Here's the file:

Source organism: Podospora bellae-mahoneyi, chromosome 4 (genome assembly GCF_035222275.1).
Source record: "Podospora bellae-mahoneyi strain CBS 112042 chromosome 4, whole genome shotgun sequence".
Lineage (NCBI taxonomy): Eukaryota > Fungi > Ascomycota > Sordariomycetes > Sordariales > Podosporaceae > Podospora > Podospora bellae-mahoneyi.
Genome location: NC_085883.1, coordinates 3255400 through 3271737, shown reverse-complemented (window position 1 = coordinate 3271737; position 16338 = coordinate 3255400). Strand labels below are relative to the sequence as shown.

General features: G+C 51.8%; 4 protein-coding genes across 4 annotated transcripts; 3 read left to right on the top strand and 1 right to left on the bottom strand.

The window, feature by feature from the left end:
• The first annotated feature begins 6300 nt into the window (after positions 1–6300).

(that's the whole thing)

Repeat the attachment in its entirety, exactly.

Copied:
Source organism: Podospora bellae-mahoneyi, chromosome 4 (genome assembly GCF_035222275.1).
Source record: "Podospora bellae-mahoneyi strain CBS 112042 chromosome 4, whole genome shotgun sequence".
Lineage (NCBI taxonomy): Eukaryota > Fungi > Ascomycota > Sordariomycetes > Sordariales > Podosporaceae > Podospora > Podospora bellae-mahoneyi.
Genome location: NC_085883.1, coordinates 3255400 through 3271737, shown reverse-complemented (window position 1 = coordinate 3271737; position 16338 = coordinate 3255400). Strand labels below are relative to the sequence as shown.

General features: G+C 51.8%; 4 protein-coding genes across 4 annotated transcripts; 3 read left to right on the top strand and 1 right to left on the bottom strand.

The window, feature by feature from the left end:
• The first annotated feature begins 6300 nt into the window (after positions 1–6300).